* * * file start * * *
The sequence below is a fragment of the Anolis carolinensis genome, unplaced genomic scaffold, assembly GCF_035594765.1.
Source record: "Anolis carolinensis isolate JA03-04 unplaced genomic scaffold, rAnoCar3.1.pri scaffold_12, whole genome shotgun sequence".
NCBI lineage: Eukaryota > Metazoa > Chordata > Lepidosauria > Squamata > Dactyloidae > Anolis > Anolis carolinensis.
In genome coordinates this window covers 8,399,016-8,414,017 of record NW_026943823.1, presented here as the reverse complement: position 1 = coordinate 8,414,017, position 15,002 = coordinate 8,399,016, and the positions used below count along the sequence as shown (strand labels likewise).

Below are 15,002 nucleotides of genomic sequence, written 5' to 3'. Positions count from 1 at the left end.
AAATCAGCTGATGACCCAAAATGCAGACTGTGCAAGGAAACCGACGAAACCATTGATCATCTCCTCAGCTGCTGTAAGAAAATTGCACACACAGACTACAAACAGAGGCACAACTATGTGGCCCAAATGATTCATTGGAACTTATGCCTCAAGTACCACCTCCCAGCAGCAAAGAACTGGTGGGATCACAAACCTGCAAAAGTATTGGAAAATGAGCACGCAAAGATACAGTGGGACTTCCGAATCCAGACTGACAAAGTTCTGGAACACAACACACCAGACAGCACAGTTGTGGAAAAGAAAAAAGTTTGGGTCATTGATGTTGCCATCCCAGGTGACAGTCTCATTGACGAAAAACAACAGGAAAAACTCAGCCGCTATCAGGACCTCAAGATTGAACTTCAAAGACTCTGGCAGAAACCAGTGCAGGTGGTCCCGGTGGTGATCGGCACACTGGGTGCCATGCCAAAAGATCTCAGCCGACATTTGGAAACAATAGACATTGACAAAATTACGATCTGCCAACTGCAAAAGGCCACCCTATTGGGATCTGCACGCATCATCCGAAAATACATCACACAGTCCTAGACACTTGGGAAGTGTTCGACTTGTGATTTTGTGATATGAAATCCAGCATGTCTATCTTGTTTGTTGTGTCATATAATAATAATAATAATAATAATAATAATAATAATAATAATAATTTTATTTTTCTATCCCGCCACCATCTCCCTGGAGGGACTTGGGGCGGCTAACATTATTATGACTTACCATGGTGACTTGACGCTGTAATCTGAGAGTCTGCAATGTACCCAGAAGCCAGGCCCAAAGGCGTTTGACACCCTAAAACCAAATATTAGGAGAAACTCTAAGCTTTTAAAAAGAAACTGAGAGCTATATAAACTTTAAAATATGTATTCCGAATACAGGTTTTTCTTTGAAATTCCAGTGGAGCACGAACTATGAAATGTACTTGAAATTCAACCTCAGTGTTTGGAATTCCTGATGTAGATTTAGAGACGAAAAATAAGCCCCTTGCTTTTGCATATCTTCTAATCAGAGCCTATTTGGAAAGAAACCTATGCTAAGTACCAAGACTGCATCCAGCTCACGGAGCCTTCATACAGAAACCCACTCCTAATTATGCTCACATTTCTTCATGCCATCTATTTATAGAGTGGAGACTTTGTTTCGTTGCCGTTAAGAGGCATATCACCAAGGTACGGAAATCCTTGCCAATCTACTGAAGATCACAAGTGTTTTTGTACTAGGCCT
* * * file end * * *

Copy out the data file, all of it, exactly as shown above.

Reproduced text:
The sequence below is a fragment of the Anolis carolinensis genome, unplaced genomic scaffold, assembly GCF_035594765.1.
Source record: "Anolis carolinensis isolate JA03-04 unplaced genomic scaffold, rAnoCar3.1.pri scaffold_12, whole genome shotgun sequence".
NCBI lineage: Eukaryota > Metazoa > Chordata > Lepidosauria > Squamata > Dactyloidae > Anolis > Anolis carolinensis.
In genome coordinates this window covers 8,399,016-8,414,017 of record NW_026943823.1, presented here as the reverse complement: position 1 = coordinate 8,414,017, position 15,002 = coordinate 8,399,016, and the positions used below count along the sequence as shown (strand labels likewise).

Below are 15,002 nucleotides of genomic sequence, written 5' to 3'. Positions count from 1 at the left end.
AAATCAGCTGATGACCCAAAATGCAGACTGTGCAAGGAAACCGACGAAACCATTGATCATCTCCTCAGCTGCTGTAAGAAAATTGCACACACAGACTACAAACAGAGGCACAACTATGTGGCCCAAATGATTCATTGGAACTTATGCCTCAAGTACCACCTCCCAGCAGCAAAGAACTGGTGGGATCACAAACCTGCAAAAGTATTGGAAAATGAGCACGCAAAGATACAGTGGGACTTCCGAATCCAGACTGACAAAGTTCTGGAACACAACACACCAGACAGCACAGTTGTGGAAAAGAAAAAAGTTTGGGTCATTGATGTTGCCATCCCAGGTGACAGTCTCATTGACGAAAAACAACAGGAAAAACTCAGCCGCTATCAGGACCTCAAGATTGAACTTCAAAGACTCTGGCAGAAACCAGTGCAGGTGGTCCCGGTGGTGATCGGCACACTGGGTGCCATGCCAAAAGATCTCAGCCGACATTTGGAAACAATAGACATTGACAAAATTACGATCTGCCAACTGCAAAAGGCCACCCTATTGGGATCTGCACGCATCATCCGAAAATACATCACACAGTCCTAGACACTTGGGAAGTGTTCGACTTGTGATTTTGTGATATGAAATCCAGCATGTCTATCTTGTTTGTTGTGTCATATAATAATAATAATAATAATAATAATAATAATAATAATAATAATTTTATTTTTCTATCCCGCCACCATCTCCCTGGAGGGACTTGGGGCGGCTAACATTATTATGACTTACCATGGTGACTTGACGCTGTAATCTGAGAGTCTGCAATGTACCCAGAAGCCAGGCCCAAAGGCGTTTGACACCCTAAAACCAAATATTAGGAGAAACTCTAAGCTTTTAAAAAGAAACTGAGAGCTATATAAACTTTAAAATATGTATTCCGAATACAGGTTTTTCTTTGAAATTCCAGTGGAGCACGAACTATGAAATGTACTTGAAATTCAACCTCAGTGTTTGGAATTCCTGATGTAGATTTAGAGACGAAAAATAAGCCCCTTGCTTTTGCATATCTTCTAATCAGAGCCTATTTGGAAAGAAACCTATGCTAAGTACCAAGACTGCATCCAGCTCACGGAGCCTTCATACAGAAACCCACTCCTAATTATGCTCACATTTCTTCATGCCATCTATTTATAGAGTGGAGACTTTGTTTCGTTGCCGTTAAGAGGCATATCACCAAGGTACGGAAATCCTTGCCAATCTACTGAAGATCACAAGTGTTTTTGTACTAGGCCT